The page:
EDIT: If you do the Wait Til Sunrise one, you could always have the game scored Hanabi style where it's not inherently very difficult to win, but it is difficult to get a good score. Have different points for finding/exploring/etc.

ruy343
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Spicing it up

Have you ever played "Betrayal at the House on the Hill"? It might help you come up with a way to increase variety. The game actually enters the final phase when the players roll below the eye count (which is determined by the special rooms they've entered). This means that the game could end after a few turns, or take a whole hour, with different endings determined randomly.

You could include little things like an event deck that determines when things get harder, or a trap takes place. It could also be used to give the monster more mobility or other abilities (limited duration or otherwise) that would make the game unique with each play through.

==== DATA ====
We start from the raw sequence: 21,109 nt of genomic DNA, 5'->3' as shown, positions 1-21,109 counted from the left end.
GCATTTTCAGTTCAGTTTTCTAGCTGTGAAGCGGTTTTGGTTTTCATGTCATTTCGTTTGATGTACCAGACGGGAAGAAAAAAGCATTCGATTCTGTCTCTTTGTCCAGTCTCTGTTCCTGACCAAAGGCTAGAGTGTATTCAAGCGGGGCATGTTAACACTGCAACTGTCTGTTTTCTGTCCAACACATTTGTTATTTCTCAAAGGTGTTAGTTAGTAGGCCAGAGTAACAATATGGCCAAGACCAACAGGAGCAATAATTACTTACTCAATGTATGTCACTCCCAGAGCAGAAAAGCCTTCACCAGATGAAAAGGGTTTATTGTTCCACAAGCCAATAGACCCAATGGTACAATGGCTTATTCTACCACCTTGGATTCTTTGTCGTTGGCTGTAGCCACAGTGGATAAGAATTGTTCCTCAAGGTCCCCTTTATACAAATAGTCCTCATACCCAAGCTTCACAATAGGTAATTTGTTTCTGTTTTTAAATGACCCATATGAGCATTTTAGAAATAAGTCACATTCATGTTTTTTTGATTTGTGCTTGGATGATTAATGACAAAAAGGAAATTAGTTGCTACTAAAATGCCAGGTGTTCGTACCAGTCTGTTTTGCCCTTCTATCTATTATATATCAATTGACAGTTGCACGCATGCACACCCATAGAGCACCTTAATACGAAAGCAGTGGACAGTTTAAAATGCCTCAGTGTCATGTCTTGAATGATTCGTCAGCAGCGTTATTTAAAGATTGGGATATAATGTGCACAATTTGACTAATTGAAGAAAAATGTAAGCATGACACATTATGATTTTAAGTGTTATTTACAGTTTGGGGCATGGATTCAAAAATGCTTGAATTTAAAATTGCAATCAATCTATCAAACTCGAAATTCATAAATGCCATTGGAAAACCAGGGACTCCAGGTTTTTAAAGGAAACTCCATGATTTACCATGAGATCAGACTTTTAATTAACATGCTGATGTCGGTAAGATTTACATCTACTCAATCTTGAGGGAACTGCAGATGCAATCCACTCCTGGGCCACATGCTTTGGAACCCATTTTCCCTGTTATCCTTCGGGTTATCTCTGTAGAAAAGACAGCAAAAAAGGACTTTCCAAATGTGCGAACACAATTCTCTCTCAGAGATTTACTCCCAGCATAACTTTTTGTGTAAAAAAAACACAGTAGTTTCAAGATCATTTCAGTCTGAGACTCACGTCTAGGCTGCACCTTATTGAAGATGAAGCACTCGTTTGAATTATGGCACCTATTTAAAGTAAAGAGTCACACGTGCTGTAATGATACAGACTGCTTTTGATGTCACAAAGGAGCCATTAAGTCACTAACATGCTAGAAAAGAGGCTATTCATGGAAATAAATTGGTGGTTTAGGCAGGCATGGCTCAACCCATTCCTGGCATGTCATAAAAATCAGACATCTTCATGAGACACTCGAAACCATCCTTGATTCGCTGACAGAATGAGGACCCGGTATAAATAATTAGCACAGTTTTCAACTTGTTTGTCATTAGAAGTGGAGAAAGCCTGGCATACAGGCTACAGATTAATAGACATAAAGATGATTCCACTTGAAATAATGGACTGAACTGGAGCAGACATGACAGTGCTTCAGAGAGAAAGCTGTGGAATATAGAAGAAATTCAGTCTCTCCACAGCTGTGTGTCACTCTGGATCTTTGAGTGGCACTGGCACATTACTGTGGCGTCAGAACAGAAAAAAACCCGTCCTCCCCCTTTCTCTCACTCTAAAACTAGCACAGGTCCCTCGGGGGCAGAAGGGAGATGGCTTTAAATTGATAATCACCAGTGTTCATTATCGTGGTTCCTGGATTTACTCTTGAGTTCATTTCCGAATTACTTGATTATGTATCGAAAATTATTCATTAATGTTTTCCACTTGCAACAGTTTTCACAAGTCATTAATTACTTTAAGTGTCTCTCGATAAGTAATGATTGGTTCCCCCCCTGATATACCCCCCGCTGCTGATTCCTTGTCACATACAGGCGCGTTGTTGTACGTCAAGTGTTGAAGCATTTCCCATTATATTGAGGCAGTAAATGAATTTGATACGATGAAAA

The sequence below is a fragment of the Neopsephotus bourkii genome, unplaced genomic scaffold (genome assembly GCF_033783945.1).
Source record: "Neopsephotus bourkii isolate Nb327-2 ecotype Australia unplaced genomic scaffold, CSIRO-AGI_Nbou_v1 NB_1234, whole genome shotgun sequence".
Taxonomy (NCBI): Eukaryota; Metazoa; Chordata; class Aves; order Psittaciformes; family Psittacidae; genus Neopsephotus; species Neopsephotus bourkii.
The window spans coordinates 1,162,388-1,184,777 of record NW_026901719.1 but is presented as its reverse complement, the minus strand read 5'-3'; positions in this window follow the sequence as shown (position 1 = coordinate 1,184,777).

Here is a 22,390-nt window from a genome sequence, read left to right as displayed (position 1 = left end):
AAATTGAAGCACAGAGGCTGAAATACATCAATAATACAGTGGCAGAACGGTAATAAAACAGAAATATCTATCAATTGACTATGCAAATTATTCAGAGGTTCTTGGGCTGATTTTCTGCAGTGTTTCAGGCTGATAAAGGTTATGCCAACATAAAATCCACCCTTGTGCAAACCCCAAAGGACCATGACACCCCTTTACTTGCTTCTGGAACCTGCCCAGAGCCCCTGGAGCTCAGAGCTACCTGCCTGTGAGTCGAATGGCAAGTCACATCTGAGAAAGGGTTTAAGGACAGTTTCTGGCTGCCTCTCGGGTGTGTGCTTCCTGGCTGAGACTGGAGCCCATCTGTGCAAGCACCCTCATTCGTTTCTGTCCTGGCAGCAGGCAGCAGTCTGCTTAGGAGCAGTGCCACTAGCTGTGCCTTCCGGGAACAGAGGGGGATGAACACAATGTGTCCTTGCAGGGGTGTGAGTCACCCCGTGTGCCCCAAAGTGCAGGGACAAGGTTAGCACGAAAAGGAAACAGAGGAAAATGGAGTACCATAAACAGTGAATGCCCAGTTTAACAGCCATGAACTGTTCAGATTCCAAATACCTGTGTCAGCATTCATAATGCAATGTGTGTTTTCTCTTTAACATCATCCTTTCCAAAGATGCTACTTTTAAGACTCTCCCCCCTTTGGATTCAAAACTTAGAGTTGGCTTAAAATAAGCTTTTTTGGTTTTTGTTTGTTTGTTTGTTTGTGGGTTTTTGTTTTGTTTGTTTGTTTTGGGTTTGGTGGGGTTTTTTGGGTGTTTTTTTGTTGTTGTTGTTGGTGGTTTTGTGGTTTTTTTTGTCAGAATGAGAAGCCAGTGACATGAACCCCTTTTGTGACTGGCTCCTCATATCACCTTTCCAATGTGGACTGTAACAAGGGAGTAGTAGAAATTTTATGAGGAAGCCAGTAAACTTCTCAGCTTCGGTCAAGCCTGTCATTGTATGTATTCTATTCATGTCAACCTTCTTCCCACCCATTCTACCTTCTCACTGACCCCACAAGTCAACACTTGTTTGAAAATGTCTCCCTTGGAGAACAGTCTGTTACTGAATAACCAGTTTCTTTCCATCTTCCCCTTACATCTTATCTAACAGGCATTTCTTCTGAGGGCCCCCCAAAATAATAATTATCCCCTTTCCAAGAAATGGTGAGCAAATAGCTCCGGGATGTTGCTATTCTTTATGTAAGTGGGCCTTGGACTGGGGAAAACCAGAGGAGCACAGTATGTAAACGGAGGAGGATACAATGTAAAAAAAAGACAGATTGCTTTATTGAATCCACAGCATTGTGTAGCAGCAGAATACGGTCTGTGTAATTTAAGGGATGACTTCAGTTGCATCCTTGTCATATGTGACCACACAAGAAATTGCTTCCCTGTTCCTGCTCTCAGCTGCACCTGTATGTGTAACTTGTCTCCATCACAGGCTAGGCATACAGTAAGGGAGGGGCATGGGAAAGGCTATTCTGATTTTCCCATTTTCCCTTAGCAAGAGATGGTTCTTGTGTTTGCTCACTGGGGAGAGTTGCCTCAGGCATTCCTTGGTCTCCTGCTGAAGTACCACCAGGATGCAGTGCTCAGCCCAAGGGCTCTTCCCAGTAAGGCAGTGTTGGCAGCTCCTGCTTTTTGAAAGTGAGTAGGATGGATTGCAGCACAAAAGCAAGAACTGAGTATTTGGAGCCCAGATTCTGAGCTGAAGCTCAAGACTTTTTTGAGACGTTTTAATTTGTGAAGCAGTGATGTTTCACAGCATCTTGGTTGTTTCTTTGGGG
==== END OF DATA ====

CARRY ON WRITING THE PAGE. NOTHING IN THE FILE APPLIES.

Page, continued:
I was thinking that the players would need to amass the pieces needed to make a protective charm or something to stay away from the monster, but that the 1 player can choose different monsters, so the players don't know exactly what they need until the start of the game. Maybe it'll affect the things they need to do as they play.

Zag24
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Joined: 03/02/2014
Different goals